clock menu more-arrow no yes mobile

Filed under:

This Mavericks season was fun, despite the win-loss record

With so many storylines to follow, our staff had a hard time choosing their favorites

NBA: Los Angeles Lakers at Dallas Mavericks Kevin Jairaj-USA TODAY Sports

As I mentioned in the game recap last night, I spent most of the evening on Mavs Moneyball’s Twitter account asking folks about their favorite storylines for the season, retweeting them all. As sad as it is that the Mavericks have an under-.500 record for the first time in forever, and that we won’t be talking about the playoffs for the next couple weeks, personally I feel that there were so many wonderful stories surrounding Dallas this year that it was hard to feel sad.

The 2016-17 Mavericks were fun. There. I said it. So we asked the staff: what were your favorite stories of this season?

Check out their responses below and tell us your favorites in the comments!

Chase (@ChaseBeakley)

Dirk dropping some 30K Magic​, the emergence of deadly assassin Seth Curry, and Yogi Mania were all great, but I've got to go back to my first article this season and say that the Harrison Barnaissance is the most important storyline from this year.

When I originally made my tongue-in-cheek prediction that Harrison Barnes would reinvent his career in Dallas, it was more blind optimism than analysis. When we signed him in the summer he was coming off a magnificently horrible run of form. He laid major bricks in the Finals as the Warriors blew a 3-1 lead (insert joke here) to the Cavs and on the season his points per game and three point percentage had both digressed from the previous year. Then, Barnes went to the Rio Olympics and had almost all of basketball twitter clown on him while he rode the pine. And after that, he played such a miserable preseason that Dirk infamously said he thought Barnes was a bust.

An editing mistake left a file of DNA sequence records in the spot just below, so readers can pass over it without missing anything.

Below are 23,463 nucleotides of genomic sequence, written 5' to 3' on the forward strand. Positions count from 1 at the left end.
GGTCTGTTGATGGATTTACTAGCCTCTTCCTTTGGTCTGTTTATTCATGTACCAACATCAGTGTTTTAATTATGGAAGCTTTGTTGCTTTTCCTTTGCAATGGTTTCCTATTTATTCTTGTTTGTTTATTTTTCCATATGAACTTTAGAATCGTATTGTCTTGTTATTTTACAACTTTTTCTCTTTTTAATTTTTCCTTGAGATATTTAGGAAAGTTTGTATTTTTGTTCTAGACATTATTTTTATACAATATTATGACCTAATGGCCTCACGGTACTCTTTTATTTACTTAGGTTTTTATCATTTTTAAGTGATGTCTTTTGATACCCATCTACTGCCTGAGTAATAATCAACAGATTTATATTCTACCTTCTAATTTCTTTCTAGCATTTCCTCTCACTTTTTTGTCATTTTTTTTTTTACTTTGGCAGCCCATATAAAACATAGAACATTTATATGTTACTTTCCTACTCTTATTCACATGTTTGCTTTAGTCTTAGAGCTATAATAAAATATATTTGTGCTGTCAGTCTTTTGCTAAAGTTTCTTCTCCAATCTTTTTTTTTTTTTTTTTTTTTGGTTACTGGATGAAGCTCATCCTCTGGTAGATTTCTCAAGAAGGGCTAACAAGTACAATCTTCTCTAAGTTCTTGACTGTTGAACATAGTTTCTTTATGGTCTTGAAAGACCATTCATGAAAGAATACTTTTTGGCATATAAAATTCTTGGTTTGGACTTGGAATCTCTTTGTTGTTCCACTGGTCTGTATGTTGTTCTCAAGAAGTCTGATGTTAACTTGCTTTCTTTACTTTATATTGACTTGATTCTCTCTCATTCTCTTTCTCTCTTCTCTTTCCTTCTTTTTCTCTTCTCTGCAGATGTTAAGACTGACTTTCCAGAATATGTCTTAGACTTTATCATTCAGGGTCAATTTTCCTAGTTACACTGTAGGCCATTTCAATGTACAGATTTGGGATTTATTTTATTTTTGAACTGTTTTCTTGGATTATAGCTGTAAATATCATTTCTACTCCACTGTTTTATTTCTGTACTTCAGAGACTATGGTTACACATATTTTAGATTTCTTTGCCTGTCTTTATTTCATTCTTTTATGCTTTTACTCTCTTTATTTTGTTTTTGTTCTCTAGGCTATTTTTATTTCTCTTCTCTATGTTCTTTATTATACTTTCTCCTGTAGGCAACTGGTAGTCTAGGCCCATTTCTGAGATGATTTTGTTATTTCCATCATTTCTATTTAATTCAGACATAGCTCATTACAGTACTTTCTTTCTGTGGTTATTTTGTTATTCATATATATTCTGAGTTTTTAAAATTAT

Now the dude is the capital T Truth.

Not only is he consistently pouring in 20 efficient points per game, he's shown the ability to take over in clutch situations and he seems like a pretty darn good mentor for younger players as well. Talent is hard to replace, and character is harder still. Barnes has proven that he has both in spades and it does my Dirk-dependent heart a lot of good to see him in Dallas, ready to usher in a new era.

Danny (@DannyWebster21)

Going against the grain here. The acquisition of Nerlens Noel was my favorite moment of this otherwise dreadful season.

The emergence of Harrison Barnes was great, so was Seth Curry turning into a never-ending flamethrower. Hell, even Yogi Mania was on another level the likes of which we will never see again. But the addition of Noel, by shipping the corpse that was Andrew Bogut and the disappointing Justin Anderson to Philadelphia for a 23-year-old athletic big man who has yet to tap into his potential gave me hope for the future of the Mavericks. And they will be cementing that future when they match any max offer Noel receives this summer as a restricted free agent. And then there's the matter of a top-10 pick coming to Dallas this summer.

The post-Dirk future has never looked brighter, and Dallas' play in February and March proved the light at the end of the tunnel is much closer than it appeared after that 3-17 start. I am here and ready for a full year of a Barnes-Noel-Curry trio that will push the Mavericks back into some sort of playoff contention.

Bailey (@BRogers789)

Danny stole mine :(

So I'll say that Seth stepping out of his brother's lengthy shadow was my favorite. Early on, I guessed that Seth would probably play in most every game and have a defined role, which would probably lead to career highs in most statistical categories. I was not brave enough to hope that he would go on to start over half the games he played in, double his scoring average from last season, and shoot 43% from range the entire year.

He'll probably never be the star of this team, but dude has proven himself to be a valuable NBA starter. I don't know if his future is at point guard, shooting guard, or even 6th man a la Jason Terry, but I do know that I can't wait to see what he does going forward.